It is unlikely that communities will get tough with the NFL if sports zealots and kowtowing politicians are allowed to dominate the decisionmaking process. Fans who are devoted to their teams (i.e., a group of players who in most cases have no real connection or allegiance to the home city) only make things worse by pressuring city officials to make unreasonable concessions to team owners who threaten to leave.

It is time for us as taxpayers to start demanding a return on our investment in professional sports.

Elizabeth Drayer, Dunedin

Working for a constituent

Re: Re: Political pressure misapplied, editorial, March 10.

Your editorial concerns me because it portrayed me as being overly concerned about and representing a select group of my constituency. The oath that I took as a county commissioner did not indicate that I am to represent a select group of people but all the citizens of Hillsborough County, especially my constituency. Therefore, when any citizen approaches me about a concern, it is my responsibility to listen, gather information and respond to the citizen's concern. And as "the commission's only black member," I hope that I will not be penalized for representing any particular segment of my constituency.

The bidding process that involved David Lewis was brought to my attention the day I took the oath of office, Nov. 19, 1996. A citizen approached me with a concern. The citizen raised questions and concerns about the validity and legality of Hillsborough County's purchasing department bidding process. As a newly elected official, I did make several phone calls. These phone calls were made to gather information to clarify my understanding of the bidding process. I do not think that good decisions are made in a vacuum, lacking accurate information. Unfortunately, some have interpreted my gathering information as intimidating and as an act of applying pressure on decisionmaking processes.

The information gathered indicated that the bidding process involving the David Lewis contract began before I took the oath of office. The bid was not processed through the WMBE Program. Also, there existed a potential legal issue. After the opening of the bids, it was revealed that inaccurate information was given to Lewis involving a time limit on a letter of credit. This technicality caused the county purchasing department to consider re-advertising the bid.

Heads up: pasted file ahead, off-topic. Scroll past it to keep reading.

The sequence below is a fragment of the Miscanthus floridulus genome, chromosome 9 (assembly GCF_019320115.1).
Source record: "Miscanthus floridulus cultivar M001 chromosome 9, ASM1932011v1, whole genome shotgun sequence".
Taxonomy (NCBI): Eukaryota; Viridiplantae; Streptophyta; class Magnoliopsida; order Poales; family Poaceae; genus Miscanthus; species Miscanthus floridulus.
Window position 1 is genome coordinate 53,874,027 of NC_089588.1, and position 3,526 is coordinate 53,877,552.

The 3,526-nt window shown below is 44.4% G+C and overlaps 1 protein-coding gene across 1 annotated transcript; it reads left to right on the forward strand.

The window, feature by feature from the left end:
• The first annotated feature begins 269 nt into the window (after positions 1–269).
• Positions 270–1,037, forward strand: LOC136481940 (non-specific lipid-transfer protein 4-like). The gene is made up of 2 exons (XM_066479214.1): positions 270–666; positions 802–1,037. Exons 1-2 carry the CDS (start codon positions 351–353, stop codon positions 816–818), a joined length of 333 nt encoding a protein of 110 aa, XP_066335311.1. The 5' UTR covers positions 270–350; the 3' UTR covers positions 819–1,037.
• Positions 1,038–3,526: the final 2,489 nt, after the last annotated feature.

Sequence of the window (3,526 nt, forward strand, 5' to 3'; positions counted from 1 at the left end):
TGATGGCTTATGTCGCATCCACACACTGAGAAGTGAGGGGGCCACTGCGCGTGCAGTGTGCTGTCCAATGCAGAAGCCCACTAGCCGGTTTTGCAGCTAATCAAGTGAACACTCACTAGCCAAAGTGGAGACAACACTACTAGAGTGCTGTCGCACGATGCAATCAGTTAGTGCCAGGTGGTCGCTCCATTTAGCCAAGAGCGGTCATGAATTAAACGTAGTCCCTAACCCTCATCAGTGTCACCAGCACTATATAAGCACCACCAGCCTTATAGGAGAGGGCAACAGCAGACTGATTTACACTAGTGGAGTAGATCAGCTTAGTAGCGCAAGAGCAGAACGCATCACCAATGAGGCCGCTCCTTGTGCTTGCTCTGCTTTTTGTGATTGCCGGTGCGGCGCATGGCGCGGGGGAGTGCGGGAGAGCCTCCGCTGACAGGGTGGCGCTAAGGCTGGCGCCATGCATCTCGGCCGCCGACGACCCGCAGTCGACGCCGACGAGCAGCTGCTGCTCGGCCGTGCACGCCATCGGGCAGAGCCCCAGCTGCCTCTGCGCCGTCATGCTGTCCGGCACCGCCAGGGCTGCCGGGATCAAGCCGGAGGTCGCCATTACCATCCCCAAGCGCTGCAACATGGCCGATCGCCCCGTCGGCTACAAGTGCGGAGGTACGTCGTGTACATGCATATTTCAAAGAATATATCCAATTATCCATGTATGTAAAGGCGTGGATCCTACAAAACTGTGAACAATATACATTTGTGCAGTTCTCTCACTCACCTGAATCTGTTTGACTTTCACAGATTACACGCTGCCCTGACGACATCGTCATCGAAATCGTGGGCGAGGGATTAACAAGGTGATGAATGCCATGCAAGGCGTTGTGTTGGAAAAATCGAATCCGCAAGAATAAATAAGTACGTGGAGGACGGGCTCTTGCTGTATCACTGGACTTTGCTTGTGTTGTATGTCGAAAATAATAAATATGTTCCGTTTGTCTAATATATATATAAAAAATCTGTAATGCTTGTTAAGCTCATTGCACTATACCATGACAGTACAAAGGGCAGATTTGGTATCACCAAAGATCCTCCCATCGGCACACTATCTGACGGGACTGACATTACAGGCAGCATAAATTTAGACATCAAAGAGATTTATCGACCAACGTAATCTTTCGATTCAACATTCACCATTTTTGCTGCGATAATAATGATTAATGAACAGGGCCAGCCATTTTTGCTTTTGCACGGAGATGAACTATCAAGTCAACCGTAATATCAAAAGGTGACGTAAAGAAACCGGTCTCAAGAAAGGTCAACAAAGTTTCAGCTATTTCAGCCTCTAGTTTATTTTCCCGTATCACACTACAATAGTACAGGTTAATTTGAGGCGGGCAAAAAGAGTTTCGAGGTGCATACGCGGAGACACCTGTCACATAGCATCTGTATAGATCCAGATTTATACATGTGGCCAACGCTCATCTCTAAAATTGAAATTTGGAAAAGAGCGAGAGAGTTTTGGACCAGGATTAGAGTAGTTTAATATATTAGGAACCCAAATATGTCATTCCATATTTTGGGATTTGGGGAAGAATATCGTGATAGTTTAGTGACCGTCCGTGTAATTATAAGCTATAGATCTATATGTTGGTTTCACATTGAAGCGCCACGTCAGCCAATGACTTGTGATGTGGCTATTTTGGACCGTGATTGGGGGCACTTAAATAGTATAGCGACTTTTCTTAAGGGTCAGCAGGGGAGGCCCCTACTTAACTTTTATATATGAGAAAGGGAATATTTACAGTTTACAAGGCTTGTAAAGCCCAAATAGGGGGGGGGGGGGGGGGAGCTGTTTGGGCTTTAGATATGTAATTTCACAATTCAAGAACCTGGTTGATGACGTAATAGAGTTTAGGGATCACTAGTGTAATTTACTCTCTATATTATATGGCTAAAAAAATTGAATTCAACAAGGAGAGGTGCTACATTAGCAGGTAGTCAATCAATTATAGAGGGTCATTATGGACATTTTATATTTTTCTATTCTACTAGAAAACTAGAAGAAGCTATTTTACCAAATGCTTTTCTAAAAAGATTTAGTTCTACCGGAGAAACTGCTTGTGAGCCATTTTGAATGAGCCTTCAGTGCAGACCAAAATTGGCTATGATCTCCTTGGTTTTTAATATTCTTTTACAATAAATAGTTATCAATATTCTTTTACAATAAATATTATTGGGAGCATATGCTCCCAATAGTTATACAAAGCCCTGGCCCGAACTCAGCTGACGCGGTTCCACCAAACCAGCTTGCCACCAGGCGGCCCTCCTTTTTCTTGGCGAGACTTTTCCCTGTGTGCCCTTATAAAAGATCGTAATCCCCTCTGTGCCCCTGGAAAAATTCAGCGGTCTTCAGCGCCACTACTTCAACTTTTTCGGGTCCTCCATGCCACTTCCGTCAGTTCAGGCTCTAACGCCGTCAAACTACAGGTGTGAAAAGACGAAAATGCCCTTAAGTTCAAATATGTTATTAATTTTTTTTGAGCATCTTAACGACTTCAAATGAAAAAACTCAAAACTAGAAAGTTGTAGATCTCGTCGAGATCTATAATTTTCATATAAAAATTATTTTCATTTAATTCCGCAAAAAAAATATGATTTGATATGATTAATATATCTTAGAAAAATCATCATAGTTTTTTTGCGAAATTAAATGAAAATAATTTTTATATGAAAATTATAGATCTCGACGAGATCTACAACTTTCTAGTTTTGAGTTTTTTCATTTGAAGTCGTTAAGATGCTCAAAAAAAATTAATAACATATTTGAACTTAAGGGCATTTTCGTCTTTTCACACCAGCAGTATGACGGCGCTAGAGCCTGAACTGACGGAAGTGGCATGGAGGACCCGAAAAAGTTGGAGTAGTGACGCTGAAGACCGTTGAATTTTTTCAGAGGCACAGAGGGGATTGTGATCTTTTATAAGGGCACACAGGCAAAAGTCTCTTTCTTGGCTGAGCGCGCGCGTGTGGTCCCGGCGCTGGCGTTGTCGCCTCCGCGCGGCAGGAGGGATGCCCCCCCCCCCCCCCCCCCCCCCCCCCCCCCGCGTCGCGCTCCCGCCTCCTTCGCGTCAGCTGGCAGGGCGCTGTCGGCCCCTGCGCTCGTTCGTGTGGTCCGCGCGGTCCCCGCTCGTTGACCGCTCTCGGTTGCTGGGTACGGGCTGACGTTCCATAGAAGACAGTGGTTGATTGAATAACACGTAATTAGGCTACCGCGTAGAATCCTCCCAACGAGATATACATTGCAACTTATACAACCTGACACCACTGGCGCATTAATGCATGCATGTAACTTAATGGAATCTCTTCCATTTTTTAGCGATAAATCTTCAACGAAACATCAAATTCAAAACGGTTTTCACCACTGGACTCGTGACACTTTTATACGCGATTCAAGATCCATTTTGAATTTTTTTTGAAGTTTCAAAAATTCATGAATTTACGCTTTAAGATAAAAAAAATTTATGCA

The re-advertising would have created a very inequitable situation for the bidders, especially David Lewis. He was the lowest bidder and his bid was public information. Based on the gathered information and the interpretation of it by the legal counsel of Hillsborough County, there was a sure way to preserve the integrity of the bidding process. The bid was awarded to David Lewis. In addition, it is within the purchasing department's purview to highly consider the lowest bid, in the bidding process, whether the bidder is minority, experienced or inexperienced.

In review of the media's presentation of the situation, I do hope that my representation of my constituency and the citizens of Hillsborough County will not be interpreted as polarizing "the fight against discrimination," when the citizen involved happens to be African-American. Above all, I trust that I will not be viewed as engaging in "backhanded" racist acts when I give my constituency a voice.

Thomas Scott, Hillsborough County commissioner,

District 3, Tampa

Protect our borders

Border protection is clearly the federal government's responsibility, yet lip service is given to this very important task. Our borders are being violated with illegal crossings of drug and people shipments. Much more needs to be done to secure our borders and reduce the flow of illegals and drugs.

We have military throughout the world helping to promote democracy and protect the people of foreign countries. Why can't we reassign a small number of our troops and resources for border protection? How about the assignment of troops to border detail as part of their training? What would it cost? We already have the people and equipment. How many lives would be saved and jobs protected if we sharply curtail drugs and illegals?

Border patrol needs to move up in President Clinton's priorities. This challenge is a reasonable requirement of the federal government, President Clinton, are you up the challenge? Propose a plan!

Wayne Anderson, Treasure Island